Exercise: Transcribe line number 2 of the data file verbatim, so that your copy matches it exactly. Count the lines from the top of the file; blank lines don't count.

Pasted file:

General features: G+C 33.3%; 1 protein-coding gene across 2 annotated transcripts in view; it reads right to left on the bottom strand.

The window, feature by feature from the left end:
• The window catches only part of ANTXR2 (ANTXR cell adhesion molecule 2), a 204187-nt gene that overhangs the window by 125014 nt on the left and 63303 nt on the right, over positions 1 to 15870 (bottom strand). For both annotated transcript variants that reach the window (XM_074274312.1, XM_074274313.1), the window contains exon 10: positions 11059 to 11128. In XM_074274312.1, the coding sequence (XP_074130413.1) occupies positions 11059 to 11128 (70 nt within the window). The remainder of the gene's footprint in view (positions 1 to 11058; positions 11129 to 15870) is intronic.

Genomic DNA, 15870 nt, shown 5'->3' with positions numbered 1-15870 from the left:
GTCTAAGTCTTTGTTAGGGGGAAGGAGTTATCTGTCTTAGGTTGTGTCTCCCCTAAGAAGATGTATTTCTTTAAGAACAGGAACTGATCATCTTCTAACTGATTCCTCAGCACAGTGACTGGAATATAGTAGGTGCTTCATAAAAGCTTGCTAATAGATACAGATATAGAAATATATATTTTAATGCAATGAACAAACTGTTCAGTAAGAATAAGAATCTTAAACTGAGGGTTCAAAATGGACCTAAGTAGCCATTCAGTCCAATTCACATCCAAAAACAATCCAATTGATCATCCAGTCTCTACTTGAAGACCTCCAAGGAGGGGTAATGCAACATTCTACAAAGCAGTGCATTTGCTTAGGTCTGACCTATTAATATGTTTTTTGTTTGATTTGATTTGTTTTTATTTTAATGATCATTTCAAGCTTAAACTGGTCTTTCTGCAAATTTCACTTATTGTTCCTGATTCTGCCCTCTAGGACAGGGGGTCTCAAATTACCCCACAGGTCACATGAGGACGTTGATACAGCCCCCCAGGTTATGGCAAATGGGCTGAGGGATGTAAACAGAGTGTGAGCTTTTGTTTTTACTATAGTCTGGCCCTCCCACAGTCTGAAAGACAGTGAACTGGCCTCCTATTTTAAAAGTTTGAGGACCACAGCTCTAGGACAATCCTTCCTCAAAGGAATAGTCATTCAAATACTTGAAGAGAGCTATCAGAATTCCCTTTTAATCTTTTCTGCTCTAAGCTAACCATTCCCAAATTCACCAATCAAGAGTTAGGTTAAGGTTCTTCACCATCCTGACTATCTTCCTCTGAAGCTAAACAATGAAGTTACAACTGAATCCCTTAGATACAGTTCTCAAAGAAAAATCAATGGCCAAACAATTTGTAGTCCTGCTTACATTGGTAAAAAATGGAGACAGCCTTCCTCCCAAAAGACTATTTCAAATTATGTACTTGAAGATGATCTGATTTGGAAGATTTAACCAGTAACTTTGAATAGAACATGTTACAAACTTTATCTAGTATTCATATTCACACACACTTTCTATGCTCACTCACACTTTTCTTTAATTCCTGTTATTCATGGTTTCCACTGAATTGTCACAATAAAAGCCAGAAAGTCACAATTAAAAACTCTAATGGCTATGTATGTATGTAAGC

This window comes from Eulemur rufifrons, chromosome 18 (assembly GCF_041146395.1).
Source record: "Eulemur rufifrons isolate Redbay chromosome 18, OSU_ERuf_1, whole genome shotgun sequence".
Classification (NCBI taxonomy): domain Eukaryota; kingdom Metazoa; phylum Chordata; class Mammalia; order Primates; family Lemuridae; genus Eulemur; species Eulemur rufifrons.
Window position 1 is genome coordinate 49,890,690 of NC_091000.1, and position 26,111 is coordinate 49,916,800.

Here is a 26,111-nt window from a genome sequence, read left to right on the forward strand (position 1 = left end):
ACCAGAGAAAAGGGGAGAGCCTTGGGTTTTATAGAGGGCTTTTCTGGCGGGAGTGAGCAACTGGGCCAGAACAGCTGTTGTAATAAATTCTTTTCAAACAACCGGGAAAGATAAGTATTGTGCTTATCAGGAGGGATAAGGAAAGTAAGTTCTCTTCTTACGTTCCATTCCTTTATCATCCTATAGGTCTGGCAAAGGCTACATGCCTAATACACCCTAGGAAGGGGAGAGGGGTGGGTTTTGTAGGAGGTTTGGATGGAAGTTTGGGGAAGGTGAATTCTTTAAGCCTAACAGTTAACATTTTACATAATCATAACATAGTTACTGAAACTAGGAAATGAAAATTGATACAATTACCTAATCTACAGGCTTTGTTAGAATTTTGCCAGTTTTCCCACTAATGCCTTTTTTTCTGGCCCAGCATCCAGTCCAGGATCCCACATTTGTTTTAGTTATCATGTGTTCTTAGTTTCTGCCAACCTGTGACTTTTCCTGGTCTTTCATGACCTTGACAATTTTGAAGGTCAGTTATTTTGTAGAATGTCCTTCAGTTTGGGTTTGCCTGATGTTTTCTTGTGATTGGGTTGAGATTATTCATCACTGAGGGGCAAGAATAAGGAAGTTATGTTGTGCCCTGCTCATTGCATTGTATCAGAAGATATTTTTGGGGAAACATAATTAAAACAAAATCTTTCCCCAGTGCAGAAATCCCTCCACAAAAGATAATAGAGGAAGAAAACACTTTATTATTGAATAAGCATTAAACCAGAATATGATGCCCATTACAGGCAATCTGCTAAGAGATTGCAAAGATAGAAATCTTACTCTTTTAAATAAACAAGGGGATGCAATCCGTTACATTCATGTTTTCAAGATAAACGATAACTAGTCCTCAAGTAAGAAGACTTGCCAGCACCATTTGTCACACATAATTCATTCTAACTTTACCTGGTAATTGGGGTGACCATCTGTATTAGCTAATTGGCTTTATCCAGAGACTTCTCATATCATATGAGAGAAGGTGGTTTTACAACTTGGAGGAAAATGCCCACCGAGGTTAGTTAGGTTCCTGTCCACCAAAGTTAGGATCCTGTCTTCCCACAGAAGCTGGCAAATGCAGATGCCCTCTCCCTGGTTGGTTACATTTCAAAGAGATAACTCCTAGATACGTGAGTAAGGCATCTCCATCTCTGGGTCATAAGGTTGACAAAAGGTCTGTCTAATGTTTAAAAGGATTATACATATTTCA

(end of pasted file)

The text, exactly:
The window, feature by feature from the left end: